Kailey Lewis, Student and Enrolment Services
Oct. 29, 2018
Experts reimagine the future of inclusive post-secondary education
Without further ado… Shelley Moore!”
With those words, University of Calgary student Hannah Copithorne introduced the guest speaker to an audience of educators, facilitators, students, employees and visitors.
The group burst into applause.
Copithorne is no stranger to public speaking, although her audience is usually the three- and four-year-old children she reads to at her part-time daycare position. “They like it when I read to them, sometimes they pick up books off the shelves and have me read them,” she says. “I read with lots of expression.”
- Above: Hannah Copithorne attends classes at the University of Calgary with the Inclusive Post-Secondary Education (IPSE) program.
She is enrolled in classes at UCalgary with the Inclusive Post-Secondary Education (IPSE) program. IPSE grew from a grassroots movement of parents of diverse learners advocating for space in educational institutions, to campus services supporting the education and employment of 16 students and 13 graduates at UCalgary and St. Mary’s University (STMU).
IPSE facilitates an authentic university experience for students with intellectual disabilities.
The future of inclusion in education
The presentation, the Future of Inclusion with Shelley Moore, was a two-hour investigation into how inclusive education is thought about and implemented. The event was co-hosted by the Integrated Post-Secondary Education Society of Alberta, UCalgary and Mount Royal University.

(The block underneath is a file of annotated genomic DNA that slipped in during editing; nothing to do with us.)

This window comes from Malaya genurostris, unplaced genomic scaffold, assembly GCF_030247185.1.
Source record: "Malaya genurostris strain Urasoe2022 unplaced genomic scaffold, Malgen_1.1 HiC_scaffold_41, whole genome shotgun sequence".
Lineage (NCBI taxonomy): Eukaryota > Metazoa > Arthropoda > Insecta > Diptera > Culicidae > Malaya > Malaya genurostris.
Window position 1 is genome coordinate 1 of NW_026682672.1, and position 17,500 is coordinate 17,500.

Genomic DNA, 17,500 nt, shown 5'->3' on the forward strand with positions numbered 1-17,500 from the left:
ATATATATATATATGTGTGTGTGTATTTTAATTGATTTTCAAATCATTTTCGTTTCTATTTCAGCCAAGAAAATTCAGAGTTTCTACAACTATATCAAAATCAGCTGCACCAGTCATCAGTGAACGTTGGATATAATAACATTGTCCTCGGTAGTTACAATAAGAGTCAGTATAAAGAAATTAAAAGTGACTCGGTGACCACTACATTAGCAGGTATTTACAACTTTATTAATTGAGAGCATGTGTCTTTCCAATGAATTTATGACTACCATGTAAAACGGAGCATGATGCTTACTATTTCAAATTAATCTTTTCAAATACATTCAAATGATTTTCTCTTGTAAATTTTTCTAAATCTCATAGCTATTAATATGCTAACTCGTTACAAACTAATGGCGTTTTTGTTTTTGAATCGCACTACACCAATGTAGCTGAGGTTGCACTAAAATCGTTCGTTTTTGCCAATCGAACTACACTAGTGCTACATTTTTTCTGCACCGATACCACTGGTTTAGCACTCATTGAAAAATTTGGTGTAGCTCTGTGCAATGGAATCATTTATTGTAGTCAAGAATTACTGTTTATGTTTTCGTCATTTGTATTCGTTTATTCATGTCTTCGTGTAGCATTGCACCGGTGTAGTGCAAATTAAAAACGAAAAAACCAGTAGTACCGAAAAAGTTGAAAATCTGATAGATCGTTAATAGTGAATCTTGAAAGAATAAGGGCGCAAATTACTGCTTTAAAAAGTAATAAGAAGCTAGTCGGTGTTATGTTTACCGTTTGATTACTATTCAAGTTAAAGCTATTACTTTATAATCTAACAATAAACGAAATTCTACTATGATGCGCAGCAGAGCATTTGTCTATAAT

Moore, a PhD candidate in the Faculty of Education at the University of British Columbia, is a best-selling author, award-winning research storyteller, TEDx speaker, advocate of inclusion, and globally in-demand consultant on inclusive education.
Sharing from her experience as a teacher, Moore challenged the audience to re-imagine inclusive education — to rethink how learners are expected to demonstrate knowledge and consider new ways of removing barriers.
“I like how she talks about people with disabilities and meeting new people outside of the Down Syndrome community,” Copithorne says of Moore’s focus on inclusive learning communities.
Darius Leung, another IPSE student, studies history, Greek and Roman studies and music. He was also happy to take some time out from his course work to hear Moore speak.
“I like motivational speakers,” he says. Leung was one of two students who attended the State of the Art Conference in Syracuse, New York last year, a gathering of student self-advocates and community leaders from around the globe.
“Shelley Moore’s storytelling as a wonderful blend of a personal journey and academic thought that was truly inspirational and enjoyable,” says Dr. Susan Barker, vice-provost, student experience. “Her presentation helped us challenge our own thinking of inclusive learning environments and why inclusion matters to everyone.”
Presuming competence in higher education
Moore’s work emphasizes the importance of presuming competence in higher education.